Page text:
So when I read in the UKSA announcement about the ESA facility at Harwell, I was unhappy (and surprised) to read:
"The facility at Harwell is a new departure for ESA, as it is the first time that it has set up for business at an existing large science and technology facility."Because this isn't true. 20 years ago, in 1990, ESA established the European Astronaut Centre at the DLR site in Cologne - and both are still there today.
I tried to poke UKSA via twitter about this, and this was the resulting "conversation":
rocketeddy @spacegovuk The first time ESA sets up at an existing site? What about the EAC at DLR in Cologne?
spacegovuk @rocketeddy #uksa Please note it is the first time ESA has set up a facility in the UK http://bit.ly/bpuFII
rocketeddy @spacegovuk my ref was to "first time that it has set up for business at an existing large science and technology facility" not "1st in UK"
spacegovuk @rocketeddy #uksa EAC is based on an Aerospace site (DLR) whereas Harwell is a general Science and Technology site http://bit.ly/9l8NPi
rocketeddy @spacegovuk I agree, but DLR was still "an existing large science and technology facility" & btw also has a broad remit http://bit.ly/ajywQo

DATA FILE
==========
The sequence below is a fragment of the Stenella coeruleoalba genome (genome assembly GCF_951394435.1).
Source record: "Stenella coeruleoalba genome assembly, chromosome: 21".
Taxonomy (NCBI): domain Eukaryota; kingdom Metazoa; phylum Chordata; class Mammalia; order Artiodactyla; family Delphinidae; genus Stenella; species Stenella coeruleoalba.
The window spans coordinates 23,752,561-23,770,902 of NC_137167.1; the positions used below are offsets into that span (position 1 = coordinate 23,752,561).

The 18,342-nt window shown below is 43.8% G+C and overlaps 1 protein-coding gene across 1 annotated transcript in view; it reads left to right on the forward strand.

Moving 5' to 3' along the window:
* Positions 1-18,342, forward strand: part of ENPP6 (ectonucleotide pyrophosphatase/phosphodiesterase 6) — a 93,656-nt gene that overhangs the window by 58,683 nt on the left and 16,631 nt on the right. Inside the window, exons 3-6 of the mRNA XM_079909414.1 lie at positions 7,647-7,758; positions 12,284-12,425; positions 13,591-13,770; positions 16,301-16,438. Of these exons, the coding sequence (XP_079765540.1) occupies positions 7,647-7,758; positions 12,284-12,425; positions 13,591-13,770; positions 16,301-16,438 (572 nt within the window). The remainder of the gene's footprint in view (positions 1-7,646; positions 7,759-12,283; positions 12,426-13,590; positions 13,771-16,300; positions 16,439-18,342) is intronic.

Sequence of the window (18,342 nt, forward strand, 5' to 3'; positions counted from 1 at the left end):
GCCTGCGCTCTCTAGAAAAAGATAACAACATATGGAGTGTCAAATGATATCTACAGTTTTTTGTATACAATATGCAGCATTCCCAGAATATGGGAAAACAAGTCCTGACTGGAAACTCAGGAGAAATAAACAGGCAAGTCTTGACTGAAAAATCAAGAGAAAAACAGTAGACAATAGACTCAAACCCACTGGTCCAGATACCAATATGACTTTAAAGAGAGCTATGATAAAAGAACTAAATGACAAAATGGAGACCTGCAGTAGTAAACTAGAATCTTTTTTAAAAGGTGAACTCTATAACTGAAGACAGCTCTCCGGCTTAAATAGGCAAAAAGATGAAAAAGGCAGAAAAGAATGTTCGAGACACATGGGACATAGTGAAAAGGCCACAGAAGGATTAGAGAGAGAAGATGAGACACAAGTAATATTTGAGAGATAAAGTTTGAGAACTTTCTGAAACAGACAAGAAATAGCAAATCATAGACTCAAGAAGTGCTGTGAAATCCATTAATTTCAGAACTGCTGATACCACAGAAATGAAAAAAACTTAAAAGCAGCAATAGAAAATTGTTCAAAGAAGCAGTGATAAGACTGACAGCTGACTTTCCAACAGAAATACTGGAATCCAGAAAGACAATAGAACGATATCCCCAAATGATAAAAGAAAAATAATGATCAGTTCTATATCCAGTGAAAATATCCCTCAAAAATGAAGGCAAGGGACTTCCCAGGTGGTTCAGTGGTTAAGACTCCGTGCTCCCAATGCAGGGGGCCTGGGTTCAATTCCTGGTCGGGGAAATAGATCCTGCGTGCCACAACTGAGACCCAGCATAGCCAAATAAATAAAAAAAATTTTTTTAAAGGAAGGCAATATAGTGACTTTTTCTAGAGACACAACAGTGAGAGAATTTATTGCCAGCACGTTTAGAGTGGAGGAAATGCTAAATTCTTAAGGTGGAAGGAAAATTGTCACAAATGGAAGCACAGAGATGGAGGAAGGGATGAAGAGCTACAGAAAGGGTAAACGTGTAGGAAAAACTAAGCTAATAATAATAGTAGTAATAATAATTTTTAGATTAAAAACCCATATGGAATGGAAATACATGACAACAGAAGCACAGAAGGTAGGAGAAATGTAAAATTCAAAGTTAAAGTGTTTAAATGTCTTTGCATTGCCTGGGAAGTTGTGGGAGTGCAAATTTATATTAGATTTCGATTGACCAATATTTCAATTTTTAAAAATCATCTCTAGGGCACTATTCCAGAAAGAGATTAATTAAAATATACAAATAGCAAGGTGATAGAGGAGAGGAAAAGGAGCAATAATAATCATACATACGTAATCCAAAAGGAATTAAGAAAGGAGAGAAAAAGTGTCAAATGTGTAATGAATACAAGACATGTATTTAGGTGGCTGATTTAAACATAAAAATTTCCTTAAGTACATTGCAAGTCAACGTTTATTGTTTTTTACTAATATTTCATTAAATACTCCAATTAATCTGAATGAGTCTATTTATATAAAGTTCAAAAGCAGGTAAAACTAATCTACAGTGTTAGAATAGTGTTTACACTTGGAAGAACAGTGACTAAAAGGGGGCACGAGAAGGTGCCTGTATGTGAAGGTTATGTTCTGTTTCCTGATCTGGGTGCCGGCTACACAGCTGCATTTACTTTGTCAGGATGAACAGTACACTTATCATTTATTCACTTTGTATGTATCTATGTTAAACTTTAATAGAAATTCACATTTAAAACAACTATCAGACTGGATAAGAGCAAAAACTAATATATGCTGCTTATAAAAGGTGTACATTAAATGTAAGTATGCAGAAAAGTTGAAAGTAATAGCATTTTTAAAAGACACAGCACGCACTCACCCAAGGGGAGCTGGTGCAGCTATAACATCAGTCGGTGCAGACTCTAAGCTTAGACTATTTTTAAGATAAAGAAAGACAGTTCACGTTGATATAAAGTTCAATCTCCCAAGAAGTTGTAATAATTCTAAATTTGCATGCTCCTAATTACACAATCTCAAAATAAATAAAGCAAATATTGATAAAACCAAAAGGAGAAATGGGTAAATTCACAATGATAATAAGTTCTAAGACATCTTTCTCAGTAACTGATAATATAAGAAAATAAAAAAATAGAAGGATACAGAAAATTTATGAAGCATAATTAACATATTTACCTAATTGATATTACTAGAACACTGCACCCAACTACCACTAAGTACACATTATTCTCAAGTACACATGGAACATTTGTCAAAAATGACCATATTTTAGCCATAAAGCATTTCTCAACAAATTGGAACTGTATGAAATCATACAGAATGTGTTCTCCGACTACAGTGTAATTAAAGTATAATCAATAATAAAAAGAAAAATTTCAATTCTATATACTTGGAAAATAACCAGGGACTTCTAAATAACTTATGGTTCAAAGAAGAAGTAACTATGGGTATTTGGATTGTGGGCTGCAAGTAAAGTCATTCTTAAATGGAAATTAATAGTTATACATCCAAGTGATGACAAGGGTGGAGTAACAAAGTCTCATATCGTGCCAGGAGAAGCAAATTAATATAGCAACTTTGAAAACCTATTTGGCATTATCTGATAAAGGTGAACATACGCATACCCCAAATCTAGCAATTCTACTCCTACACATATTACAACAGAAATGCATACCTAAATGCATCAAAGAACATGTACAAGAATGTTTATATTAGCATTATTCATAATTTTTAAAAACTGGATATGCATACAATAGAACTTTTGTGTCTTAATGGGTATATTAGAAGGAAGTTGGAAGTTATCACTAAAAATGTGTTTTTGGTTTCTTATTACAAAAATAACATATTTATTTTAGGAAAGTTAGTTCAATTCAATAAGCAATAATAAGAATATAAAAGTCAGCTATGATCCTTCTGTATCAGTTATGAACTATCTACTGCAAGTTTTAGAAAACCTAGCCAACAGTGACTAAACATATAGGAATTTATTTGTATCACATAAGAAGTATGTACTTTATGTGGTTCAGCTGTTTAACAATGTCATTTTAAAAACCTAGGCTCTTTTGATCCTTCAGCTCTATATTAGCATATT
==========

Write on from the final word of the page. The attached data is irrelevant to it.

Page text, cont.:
Kudos to them for responding, but their arguments are very weak.
There is no dispute that this is the first ESA facility in the UK, but I consider making a claim this is "a new departure for ESA" because DLR research is "Aerospace" and Harwell is "general science" is a bit ludicrous, considering the DLR research institutes at Cologne include medicine, materials science, propulsion tech, aerodynamics, thermodynamics, solar energy, spacecraft operations, simulations, software and IT. It may have an "aerospace" focus, but that doesn't make it any less "an existing large science and technology facility".
I was also unsure whether to be insulted or amused at them giving me a link to the EAC website, as if I didn't know what it was. I think that was quite ironic.